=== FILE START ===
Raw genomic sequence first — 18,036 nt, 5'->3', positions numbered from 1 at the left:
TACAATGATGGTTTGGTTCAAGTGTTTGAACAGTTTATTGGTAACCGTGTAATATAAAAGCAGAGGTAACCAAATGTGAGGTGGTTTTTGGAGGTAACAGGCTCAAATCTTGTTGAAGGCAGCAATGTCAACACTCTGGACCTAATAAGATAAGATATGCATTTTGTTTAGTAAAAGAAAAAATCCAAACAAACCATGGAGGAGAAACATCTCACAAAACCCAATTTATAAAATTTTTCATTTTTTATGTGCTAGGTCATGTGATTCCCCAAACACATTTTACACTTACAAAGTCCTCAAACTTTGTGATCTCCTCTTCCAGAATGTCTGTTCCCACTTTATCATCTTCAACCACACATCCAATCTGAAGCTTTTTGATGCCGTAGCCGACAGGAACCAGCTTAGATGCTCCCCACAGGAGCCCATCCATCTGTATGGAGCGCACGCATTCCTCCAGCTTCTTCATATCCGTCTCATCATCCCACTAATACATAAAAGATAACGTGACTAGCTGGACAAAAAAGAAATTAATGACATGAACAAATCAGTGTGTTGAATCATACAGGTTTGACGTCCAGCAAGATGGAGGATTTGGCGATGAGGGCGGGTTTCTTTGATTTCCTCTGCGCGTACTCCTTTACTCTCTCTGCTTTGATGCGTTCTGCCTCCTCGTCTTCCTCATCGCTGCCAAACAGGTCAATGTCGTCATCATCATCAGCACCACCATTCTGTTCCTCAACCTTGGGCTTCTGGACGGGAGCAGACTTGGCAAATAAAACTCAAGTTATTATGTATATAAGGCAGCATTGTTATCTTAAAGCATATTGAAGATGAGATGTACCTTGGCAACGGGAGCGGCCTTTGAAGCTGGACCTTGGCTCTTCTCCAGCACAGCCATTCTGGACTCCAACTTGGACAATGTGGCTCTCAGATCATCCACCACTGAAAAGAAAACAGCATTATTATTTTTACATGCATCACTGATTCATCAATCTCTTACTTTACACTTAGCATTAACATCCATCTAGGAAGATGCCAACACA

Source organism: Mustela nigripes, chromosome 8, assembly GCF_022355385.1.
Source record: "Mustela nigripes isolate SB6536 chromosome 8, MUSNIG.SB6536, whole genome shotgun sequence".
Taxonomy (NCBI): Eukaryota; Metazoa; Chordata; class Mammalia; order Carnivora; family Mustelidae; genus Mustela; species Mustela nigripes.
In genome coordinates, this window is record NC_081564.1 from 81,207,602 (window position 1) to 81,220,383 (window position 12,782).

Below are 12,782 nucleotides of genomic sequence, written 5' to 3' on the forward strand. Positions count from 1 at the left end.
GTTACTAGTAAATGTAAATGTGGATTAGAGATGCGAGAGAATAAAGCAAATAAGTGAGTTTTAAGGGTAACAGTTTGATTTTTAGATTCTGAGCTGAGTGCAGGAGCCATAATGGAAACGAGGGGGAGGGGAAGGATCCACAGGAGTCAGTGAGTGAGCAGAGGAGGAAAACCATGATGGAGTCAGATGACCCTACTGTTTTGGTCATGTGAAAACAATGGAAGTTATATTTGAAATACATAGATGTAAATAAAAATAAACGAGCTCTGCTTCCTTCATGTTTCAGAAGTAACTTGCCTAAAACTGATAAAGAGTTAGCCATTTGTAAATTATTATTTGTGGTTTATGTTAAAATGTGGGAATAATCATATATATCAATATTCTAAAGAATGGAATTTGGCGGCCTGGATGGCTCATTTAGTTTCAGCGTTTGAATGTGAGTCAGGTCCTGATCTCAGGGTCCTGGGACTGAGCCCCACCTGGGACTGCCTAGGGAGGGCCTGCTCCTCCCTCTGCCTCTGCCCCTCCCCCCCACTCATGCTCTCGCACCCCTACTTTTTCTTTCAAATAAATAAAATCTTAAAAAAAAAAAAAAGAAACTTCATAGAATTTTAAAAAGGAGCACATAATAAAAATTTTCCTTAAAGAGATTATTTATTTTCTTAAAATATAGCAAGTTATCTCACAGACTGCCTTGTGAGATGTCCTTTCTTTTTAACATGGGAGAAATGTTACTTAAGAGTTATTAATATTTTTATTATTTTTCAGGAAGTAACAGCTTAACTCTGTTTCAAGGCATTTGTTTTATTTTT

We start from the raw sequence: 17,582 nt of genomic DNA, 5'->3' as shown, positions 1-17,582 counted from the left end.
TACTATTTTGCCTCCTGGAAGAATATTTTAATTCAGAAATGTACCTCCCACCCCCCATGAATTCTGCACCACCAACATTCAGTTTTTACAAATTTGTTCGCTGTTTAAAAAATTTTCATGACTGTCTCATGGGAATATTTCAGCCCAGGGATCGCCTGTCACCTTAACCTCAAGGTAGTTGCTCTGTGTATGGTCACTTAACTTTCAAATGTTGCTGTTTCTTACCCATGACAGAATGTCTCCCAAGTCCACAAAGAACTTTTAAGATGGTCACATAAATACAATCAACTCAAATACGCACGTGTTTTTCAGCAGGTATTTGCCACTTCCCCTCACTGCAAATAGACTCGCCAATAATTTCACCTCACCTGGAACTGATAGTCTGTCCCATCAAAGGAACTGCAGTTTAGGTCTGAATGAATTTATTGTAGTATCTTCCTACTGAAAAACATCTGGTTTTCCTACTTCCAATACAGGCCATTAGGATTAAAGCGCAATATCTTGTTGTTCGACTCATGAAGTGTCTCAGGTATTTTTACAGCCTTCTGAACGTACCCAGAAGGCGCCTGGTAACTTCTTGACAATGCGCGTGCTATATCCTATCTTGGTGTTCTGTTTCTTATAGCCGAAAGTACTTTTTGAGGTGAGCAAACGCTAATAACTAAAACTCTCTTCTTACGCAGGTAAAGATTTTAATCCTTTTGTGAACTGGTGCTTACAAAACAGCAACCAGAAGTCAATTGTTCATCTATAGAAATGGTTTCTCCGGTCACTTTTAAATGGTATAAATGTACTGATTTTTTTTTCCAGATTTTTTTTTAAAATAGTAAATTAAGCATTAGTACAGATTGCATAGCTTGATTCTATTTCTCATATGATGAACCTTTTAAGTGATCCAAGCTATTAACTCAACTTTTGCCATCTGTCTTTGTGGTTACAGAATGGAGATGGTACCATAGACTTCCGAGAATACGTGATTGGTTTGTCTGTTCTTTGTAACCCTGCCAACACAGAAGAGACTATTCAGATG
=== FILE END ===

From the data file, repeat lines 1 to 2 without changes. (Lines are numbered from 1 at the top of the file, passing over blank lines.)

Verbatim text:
Raw genomic sequence first — 18,036 nt, 5'->3', positions numbered from 1 at the left:
TACAATGATGGTTTGGTTCAAGTGTTTGAACAGTTTATTGGTAACCGTGTAATATAAAAGCAGAGGTAACCAAATGTGAGGTGGTTTTTGGAGGTAACAGGCTCAAATCTTGTTGAAGGCAGCAATGTCAACACTCTGGACCTAATAAGATAAGATATGCATTTTGTTTAGTAAAAGAAAAAATCCAAACAAACCATGGAGGAGAAACATCTCACAAAACCCAATTTATAAAATTTTTCATTTTTTATGTGCTAGGTCATGTGATTCCCCAAACACATTTTACACTTACAAAGTCCTCAAACTTTGTGATCTCCTCTTCCAGAATGTCTGTTCCCACTTTATCATCTTCAACCACACATCCAATCTGAAGCTTTTTGATGCCGTAGCCGACAGGAACCAGCTTAGATGCTCCCCACAGGAGCCCATCCATCTGTATGGAGCGCACGCATTCCTCCAGCTTCTTCATATCCGTCTCATCATCCCACTAATACATAAAAGATAACGTGACTAGCTGGACAAAAAAGAAATTAATGACATGAACAAATCAGTGTGTTGAATCATACAGGTTTGACGTCCAGCAAGATGGAGGATTTGGCGATGAGGGCGGGTTTCTTTGATTTCCTCTGCGCGTACTCCTTTACTCTCTCTGCTTTGATGCGTTCTGCCTCCTCGTCTTCCTCATCGCTGCCAAACAGGTCAATGTCGTCATCATCATCAGCACCACCATTCTGTTCCTCAACCTTGGGCTTCTGGACGGGAGCAGACTTGGCAAATAAAACTCAAGTTATTATGTATATAAGGCAGCATTGTTATCTTAAAGCATATTGAAGATGAGATGTACCTTGGCAACGGGAGCGGCCTTTGAAGCTGGACCTTGGCTCTTCTCCAGCACAGCCATTCTGGACTCCAACTTGGACAATGTGGCTCTCAGATCATCCACCACTGAAAAGAAAACAGCATTATTATTTTTACATGCATCACTGATTCATCAATCTCTTACTTTACACTTAGCATTAACATCCATCTAGGAAGATGCCAACACA